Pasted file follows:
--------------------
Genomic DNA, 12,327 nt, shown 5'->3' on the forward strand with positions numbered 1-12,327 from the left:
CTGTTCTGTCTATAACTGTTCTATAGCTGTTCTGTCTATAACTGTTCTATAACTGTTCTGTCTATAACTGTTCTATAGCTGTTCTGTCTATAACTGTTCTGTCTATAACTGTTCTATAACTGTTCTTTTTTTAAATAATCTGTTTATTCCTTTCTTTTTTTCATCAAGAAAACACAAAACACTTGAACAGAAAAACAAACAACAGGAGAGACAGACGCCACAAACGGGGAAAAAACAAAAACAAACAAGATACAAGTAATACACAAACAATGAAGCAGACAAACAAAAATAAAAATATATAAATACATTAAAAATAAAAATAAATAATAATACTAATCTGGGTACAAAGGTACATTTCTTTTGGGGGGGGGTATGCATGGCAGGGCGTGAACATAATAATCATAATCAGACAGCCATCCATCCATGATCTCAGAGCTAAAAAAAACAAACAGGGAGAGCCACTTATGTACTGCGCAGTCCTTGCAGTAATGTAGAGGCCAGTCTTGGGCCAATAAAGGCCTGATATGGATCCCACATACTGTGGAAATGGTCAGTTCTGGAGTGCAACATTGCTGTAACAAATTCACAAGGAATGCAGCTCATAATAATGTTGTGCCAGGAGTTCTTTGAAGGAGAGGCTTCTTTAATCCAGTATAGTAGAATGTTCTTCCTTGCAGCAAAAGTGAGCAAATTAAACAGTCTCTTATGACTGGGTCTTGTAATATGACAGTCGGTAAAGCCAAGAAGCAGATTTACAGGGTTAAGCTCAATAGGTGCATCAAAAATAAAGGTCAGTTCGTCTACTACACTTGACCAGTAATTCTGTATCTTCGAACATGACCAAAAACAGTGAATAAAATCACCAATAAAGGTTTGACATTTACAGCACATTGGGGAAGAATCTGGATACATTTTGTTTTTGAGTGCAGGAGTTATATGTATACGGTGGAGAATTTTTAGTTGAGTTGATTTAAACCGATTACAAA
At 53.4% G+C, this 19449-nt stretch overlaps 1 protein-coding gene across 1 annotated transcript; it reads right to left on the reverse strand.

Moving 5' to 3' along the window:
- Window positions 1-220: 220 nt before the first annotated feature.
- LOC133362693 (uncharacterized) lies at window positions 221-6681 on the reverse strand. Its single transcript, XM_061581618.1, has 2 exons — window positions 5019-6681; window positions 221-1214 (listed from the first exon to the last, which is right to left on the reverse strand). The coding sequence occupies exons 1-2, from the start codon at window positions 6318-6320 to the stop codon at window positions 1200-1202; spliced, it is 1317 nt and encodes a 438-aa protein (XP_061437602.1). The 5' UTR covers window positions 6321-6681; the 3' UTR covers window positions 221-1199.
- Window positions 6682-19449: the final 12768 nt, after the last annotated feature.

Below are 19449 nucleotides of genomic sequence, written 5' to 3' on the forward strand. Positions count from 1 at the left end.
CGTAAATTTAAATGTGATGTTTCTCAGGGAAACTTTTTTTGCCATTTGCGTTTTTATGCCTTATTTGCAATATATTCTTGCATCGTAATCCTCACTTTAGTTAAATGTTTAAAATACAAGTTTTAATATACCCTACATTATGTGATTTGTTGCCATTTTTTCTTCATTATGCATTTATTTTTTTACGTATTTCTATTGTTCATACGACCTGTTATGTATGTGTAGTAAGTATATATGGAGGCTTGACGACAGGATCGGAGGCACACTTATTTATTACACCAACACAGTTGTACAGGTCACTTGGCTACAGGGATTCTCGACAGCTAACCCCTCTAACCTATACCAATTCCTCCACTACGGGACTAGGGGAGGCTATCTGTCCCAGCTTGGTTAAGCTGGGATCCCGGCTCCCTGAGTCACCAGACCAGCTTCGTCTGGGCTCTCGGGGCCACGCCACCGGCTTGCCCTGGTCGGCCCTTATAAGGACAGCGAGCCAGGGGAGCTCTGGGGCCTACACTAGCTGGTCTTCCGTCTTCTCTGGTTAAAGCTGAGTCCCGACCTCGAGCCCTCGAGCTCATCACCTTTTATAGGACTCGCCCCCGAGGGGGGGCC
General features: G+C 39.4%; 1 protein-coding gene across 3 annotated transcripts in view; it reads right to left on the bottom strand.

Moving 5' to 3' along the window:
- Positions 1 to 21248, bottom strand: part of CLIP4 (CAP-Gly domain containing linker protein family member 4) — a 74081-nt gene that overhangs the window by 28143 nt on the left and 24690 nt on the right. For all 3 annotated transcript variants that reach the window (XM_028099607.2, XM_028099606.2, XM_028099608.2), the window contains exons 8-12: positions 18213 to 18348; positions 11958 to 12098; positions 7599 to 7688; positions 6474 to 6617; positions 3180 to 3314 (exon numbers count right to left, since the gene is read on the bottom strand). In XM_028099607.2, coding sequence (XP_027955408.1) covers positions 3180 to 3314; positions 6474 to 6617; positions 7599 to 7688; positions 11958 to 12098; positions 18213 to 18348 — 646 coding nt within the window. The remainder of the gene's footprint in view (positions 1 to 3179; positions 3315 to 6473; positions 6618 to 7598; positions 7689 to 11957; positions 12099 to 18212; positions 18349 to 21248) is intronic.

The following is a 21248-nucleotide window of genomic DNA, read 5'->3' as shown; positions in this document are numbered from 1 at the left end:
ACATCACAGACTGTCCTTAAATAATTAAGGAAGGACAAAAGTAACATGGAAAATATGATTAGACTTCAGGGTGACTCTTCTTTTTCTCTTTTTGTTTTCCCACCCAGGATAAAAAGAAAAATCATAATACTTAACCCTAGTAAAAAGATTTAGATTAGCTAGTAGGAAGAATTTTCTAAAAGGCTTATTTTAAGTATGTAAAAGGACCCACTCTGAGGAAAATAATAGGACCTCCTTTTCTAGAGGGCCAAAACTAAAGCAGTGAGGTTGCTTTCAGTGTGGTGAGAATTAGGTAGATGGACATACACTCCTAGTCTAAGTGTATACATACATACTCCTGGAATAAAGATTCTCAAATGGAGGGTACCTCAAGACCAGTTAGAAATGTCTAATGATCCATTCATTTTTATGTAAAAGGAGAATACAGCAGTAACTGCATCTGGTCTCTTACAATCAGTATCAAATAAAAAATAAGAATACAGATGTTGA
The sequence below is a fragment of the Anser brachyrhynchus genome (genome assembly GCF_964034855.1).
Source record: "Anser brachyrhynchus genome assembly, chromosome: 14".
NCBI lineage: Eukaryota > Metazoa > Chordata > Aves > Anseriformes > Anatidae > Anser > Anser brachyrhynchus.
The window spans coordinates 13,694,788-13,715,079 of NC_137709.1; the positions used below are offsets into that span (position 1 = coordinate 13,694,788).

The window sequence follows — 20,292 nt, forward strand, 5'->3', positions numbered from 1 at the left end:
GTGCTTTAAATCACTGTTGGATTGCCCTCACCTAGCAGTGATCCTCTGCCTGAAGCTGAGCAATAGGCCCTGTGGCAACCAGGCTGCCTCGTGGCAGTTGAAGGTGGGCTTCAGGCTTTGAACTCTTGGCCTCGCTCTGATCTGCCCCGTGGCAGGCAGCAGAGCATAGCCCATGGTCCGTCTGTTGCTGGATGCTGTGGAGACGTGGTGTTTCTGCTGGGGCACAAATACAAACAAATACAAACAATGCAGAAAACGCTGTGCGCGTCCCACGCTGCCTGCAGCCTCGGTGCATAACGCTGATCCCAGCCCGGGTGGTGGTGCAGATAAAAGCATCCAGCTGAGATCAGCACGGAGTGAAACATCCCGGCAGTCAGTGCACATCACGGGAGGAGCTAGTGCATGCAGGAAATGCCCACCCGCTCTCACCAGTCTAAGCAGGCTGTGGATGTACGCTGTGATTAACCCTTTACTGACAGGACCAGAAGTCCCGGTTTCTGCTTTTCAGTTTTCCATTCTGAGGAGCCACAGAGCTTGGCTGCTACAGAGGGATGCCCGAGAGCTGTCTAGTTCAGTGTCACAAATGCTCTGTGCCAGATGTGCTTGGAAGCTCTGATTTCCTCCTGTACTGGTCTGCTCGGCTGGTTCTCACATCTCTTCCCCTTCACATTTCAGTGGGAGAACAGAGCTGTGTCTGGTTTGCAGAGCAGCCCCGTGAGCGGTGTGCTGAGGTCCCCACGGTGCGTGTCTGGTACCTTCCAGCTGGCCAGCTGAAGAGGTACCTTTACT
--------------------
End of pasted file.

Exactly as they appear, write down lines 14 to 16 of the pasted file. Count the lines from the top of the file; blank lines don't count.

ACATCACAGACTGTCCTTAAATAATTAAGGAAGGACAAAAGTAACATGGAAAATATGATTAGACTTCAGGGTGACTCTTCTTTTTCTCTTTTTGTTTTCCCACCCAGGATAAAAAGAAAAATCATAATACTTAACCCTAGTAAAAAGATTTAGATTAGCTAGTAGGAAGAATTTTCTAAAAGGCTTATTTTAAGTATGTAAAAGGACCCACTCTGAGGAAAATAATAGGACCTCCTTTTCTAGAGGGCCAAAACTAAAGCAGTGAGGTTGCTTTCAGTGTGGTGAGAATTAGGTAGATGGACATACACTCCTAGTCTAAGTGTATACATACATACTCCTGGAATAAAGATTCTCAAATGGAGGGTACCTCAAGACCAGTTAGAAATGTCTAATGATCCATTCATTTTTATGTAAAAGGAGAATACAGCAGTAACTGCATCTGGTCTCTTACAATCAGTATCAAATAAAAAATAAGAATACAGATGTTGA
The sequence below is a fragment of the Anser brachyrhynchus genome (genome assembly GCF_964034855.1).
Source record: "Anser brachyrhynchus genome assembly, chromosome: 14".